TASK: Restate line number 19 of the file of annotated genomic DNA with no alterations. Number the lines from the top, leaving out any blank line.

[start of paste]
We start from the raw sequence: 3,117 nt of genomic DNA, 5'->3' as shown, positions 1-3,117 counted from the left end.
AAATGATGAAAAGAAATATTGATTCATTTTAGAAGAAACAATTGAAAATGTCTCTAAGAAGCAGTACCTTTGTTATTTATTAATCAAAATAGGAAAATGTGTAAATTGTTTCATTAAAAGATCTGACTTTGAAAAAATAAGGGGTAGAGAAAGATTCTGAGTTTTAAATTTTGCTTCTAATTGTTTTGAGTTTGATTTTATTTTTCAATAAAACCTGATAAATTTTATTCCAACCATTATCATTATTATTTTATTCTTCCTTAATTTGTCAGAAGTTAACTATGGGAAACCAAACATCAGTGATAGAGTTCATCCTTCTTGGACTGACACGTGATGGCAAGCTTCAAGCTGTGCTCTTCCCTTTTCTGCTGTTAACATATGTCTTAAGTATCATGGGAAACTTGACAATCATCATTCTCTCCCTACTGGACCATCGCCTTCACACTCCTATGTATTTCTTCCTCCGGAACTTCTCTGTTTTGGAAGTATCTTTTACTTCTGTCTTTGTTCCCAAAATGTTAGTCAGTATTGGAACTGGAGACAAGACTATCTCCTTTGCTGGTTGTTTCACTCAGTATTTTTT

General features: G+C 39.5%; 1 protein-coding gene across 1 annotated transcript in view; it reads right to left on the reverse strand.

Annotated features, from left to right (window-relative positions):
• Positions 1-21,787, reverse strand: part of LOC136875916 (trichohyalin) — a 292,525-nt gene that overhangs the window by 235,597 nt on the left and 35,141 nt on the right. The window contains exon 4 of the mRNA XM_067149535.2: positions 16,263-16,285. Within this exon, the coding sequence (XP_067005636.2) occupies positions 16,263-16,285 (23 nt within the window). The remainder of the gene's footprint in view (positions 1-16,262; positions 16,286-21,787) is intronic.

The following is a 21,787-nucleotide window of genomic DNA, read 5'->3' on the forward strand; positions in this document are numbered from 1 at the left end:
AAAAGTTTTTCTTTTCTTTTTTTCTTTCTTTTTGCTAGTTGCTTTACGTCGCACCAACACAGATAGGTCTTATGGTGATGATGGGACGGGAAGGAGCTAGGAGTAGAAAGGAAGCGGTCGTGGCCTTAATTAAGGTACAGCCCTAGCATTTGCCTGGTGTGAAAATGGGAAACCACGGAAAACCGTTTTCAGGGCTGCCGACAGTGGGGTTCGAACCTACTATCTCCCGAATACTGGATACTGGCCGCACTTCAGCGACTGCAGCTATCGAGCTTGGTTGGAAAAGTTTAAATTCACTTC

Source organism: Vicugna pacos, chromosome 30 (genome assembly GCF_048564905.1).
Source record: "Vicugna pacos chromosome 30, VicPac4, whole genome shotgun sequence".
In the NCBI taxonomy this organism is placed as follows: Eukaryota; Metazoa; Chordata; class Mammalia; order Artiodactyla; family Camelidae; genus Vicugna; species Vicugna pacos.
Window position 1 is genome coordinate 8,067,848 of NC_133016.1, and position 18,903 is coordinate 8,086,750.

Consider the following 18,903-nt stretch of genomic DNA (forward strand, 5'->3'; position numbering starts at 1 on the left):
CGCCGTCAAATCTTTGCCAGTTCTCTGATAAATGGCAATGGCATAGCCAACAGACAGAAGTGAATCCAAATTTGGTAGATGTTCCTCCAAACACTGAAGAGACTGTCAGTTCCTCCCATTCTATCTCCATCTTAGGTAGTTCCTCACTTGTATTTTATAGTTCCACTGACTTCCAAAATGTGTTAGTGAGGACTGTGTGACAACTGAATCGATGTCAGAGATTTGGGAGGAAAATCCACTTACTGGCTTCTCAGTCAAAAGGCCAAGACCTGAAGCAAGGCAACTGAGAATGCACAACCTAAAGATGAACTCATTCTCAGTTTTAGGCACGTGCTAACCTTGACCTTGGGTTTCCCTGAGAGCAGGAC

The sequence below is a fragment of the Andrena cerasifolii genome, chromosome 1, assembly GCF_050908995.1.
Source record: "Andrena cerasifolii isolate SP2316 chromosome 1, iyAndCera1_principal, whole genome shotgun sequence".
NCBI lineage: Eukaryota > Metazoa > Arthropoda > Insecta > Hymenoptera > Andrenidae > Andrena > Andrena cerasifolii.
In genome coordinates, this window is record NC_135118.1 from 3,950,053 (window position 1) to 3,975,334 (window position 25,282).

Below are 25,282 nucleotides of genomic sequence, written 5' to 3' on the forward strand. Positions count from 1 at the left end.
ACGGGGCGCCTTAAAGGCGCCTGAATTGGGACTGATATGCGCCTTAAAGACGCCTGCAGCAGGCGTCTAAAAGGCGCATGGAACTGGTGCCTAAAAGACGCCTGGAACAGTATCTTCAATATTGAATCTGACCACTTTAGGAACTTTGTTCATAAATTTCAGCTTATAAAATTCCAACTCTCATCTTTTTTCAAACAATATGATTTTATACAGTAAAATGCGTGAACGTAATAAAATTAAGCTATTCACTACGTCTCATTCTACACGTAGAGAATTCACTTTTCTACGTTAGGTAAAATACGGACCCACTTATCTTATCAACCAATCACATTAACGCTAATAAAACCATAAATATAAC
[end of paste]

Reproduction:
ACGGGGCGCCTTAAAGGCGCCTGAATTGGGACTGATATGCGCCTTAAAGACGCCTGCAGCAGGCGTCTAAAAGGCGCATGGAACTGGTGCCTAAAAGACGCCTGGAACAGTATCTTCAATATTGAATCTGACCACTTTAGGAACTTTGTTCATAAATTTCAGCTTATAAAATTCCAACTCTCATCTTTTTTCAAACAATATGATTTTATACAGTAAAATGCGTGAACGTAATAAAATTAAGCTATTCACTACGTCTCATTCTACACGTAGAGAATTCACTTTTCTACGTTAGGTAAAATACGGACCCACTTATCTTATCAACCAATCACATTAACGCTAATAAAACCATAAATATAAC